In a speech at the conference of the Deutsches Zentrum Kultur-gutverluste (DZK) on 28 November 2015 in Berlin, Hermann Parzinger, President of the Prussian Heritage Foundation (Stiftung Preussischer Kulturbesitz, SPK)) made a number of remarks which added up to a surprisingly clear call for a change of current standards of the Limbach Commission and an overhaul of the way the Commission works.
His proposals were the following:
1. That the Commission should also act if it is called upon by only one of the two parties to a dispute. Currently it only acts if both sides agree.
2. That the administration of the Commission should be carried out by an independent secretariat and not the DZK. This must probably be seen in the context that the DZK's task is to advise e.g. museums when they are confronted with claims, but at a later state may have to act for the Commission which should be neutral. Also the heir of the collector Hans Sachs recently questioned the neutrality of the Commission in a law suit at the Magdeburg Administrative Court. He said that the Koordinierungsstelle, a forrunner of the DZK, had originally advised the Deutsches Historisches Museum, assisting it on how to handle the restitution claim, while it later, in 2008, acted as the secretariat of the Commission which decided on the claim.
3. That there should be transparency, primarily in connection with the research of museums, as many currently do not publish their findings if they come to the conclusion that a work was not lost due to Nazi persecution. This may also relate to the Limbach Commission which is currently denying the Sachs heir access to the files of the 2008 procedure, and which is the cause for the current court case in Magdeburg.
4. That the Commission should have procedural rules like any arbitration body.
5. That a representative of a Jewish organisation be on the Commission.
Taken all together these changes would make the Commission a very different kind of Institution. Parzinger's proposals met with no opposition during the DZK 's conference.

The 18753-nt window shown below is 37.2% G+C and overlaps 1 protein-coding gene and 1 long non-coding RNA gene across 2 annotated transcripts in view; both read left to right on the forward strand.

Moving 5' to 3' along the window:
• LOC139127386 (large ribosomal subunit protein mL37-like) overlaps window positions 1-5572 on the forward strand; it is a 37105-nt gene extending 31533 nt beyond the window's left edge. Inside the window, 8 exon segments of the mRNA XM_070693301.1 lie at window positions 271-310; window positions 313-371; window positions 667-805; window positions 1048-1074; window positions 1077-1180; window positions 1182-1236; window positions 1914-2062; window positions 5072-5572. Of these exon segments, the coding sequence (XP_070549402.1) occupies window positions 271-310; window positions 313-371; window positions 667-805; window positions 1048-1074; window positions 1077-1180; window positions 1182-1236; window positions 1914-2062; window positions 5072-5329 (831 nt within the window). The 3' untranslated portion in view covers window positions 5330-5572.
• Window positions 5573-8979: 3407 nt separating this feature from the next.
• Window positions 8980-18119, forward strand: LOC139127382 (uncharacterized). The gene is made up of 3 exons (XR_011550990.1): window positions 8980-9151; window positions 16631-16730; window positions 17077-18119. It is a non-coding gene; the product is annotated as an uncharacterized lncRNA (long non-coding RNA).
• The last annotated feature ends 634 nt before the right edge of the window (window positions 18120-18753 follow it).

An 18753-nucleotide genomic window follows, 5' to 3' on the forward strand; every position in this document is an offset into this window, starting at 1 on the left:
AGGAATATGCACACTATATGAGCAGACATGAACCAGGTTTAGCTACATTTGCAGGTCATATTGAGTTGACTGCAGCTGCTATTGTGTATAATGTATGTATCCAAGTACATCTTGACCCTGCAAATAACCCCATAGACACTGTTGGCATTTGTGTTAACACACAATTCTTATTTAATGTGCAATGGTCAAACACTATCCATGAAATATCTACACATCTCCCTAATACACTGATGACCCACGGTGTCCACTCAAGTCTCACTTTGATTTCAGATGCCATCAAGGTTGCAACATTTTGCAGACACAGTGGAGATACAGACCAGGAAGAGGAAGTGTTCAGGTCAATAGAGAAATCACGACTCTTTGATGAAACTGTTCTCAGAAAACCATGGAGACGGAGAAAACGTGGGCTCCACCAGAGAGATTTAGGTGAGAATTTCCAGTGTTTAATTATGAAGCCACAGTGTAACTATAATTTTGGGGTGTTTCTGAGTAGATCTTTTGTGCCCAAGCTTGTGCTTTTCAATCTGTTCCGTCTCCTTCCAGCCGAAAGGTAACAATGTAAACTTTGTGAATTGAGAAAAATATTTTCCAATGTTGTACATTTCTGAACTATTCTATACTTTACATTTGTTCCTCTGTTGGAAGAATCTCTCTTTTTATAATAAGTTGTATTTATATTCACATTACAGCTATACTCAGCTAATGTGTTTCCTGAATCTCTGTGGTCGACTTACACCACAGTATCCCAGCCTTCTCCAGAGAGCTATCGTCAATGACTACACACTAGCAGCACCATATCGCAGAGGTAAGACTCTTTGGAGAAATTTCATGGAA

Parzinger also stressed, like the German Cultural Minister Monika Grütters the day before, that there should be no doubt that the persecution of Jews in Germany started in 1933. This was apparently a reaction to criticism by Holocaust historians concerning a remark in a brief to a US Court related to the Guelph Treasure and to the publication here of an English translation of the Commission's Recommendation in the case of Behrens v. Düsseldorf in which the Advisory Commission had held that Jewish bankers had not been persecuted and had unimpaired access to the courts till mid 1935.
Parzinger also emphased that German cultural institutions confronted with claims must show (in cases of allegedly forced sales) that the price paid to a persecuted person was fair and that the persecuted person actually received the money at his/her free disposal, the implication being, contrary to the Behrens decision made by the Commission, that the work of art be considered looted if both conditions are not met. In its recommendation the Commission also deviated from the policies set out in the 'Handreichung', first issued in Germany in 2001.